The Spark That Fuels The Flame
Feb. 18, 2003
By Allen Thigpen
He is considered one of the most athletic players on the Ole Miss basketball team, and with three years under his belt, he's arguably the most experienced. Though considered a catalyst on both ends of the floor and a team leader, he rarely appears in the starting lineup. Instead, Emmanuel Wade, the 6-foot-3 senior guard from Marianna Ark., makes his mark as the Rebels' ever-so-valuable sixth man.
"Coming off the bench my role is to come out and give the team a spark whether it's on offense or defense," said Wade. "Whenever my name is called on I want to be ready and prepared to do whatever it takes to help our team win."
For the past four seasons, Wade's name has been called on repeatedly in crunch time, and the senior has responded by delivering when the Rebels need it most. His moments of brilliance range from his game-saving 19-point performance against Iona in the 2001 NCAA Tournament to his most recent heroics last weekend in Baton Rouge. Wade's 16 points off the bench provided the Rebels a much needed spark in their key SEC road win.
"Against LSU in January, we saw what Emmanuel Wade can do," said head coach Rod Barnes. "If Emmanuel plays like that, we become a really good basketball team. Throughout this year, I've been looking for that from Emmanuel, and I think he's starting to do that. I'm excited to see what Emmanuel can do the rest of the year. If he continues to play like he did at LSU, we become one of the better teams in this league."
Part of his success can be attributed to his maturity as a player. After learning the lessons that come with three full seasons in the SEC, Wade approaches his job from a much different angle than he would have as a freshman.
"I probably would have come off the bench and not been aware of what was already going on during the game," said Wade, a career 34 percent shooter from behind the arc. "As a result, I wouldn't have provided help in the area we needed it most. This year when I'm on the bench I'm focusing on the game and trying to see in what area we're lacking. If we need a couple of stops or if somebody is not hitting shots then I'll go in and try to give us just that."
A greater commitment to greater focus and concentration is what Wade feels separates his current game from past versions.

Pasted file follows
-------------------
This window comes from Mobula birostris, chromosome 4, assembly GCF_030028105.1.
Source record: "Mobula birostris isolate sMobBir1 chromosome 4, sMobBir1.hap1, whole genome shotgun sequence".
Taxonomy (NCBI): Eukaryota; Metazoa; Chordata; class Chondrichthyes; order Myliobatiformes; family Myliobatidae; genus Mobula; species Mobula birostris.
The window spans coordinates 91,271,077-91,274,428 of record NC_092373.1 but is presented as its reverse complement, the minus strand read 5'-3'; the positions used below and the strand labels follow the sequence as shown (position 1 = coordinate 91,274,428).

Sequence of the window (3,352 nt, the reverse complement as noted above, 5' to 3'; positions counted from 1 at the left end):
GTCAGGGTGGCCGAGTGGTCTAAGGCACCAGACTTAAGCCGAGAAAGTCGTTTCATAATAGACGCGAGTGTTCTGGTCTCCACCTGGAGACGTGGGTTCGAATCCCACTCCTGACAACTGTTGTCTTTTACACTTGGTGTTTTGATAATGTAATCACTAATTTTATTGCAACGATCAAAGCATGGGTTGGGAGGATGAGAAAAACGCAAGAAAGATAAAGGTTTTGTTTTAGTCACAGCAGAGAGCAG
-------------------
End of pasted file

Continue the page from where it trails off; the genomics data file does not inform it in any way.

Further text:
"I've tried to teach myself how to concentrate and focus more on the job at hand instead of looking toward the future," said Wade. "I try to be well prepared before each game and not think about what happened in the last game. It's about taking it one game at a time."
In addition to stepping up his play over the past several years, the veteran Wade has developed into a team leader. Through experience, Wade believes that no matter where leadership is coming from, it can have a significant impact.
"I don't think the leadership role is different whether you're coming off the bench or you're in the game," said Wade. "A leader is a leader and you go out there and lead by example. I just like picking our team up from whatever situation we are in. If that's a leadership role, then I'll take it."
When his time is not being spent in practice or in games, Wade is busy using his unique off-the-court talent in art. His love for it has grown since reaching Ole Miss, so much to the point that what was once a simple interest has become a possible future career.
"Art can have an impact on a lot of people and it's influenced me over the last four years," said Wade, an Art major. "I was interested in art before I got to college, but I really didn't know about all the aspects of it. Now I do and, as a result, it's becoming more of a love for me."
Should a future in basketball not pan out, Wade plans to make a career in graphic design.
"After I graduate, if I'm not playing basketball, I'm probably going to try to work at a graphic design company. I'll maybe move to a big city and try to get a job in that field."
Though leaving the door open for anything, Wade said that, for now, all artistic endeavors will take a backseat to basketball.
"Basketball will always be my first love," said Wade. "I'll probably always be an artist, but at this point, I don't think I could put my basketball dreams on hold to accomplish my artistic dreams. I could play basketball over pretty much anything. It's my life. I've been doing it for 13 or 14 years now and I can't get enough of it."
When his senior year at Ole Miss comes to an end, Wade hopes that his efforts as the Rebels' sixth man will always be remembered for what they were.
"I just want people to remember me as a good basketball player that came out and gave his all when he got on the court."
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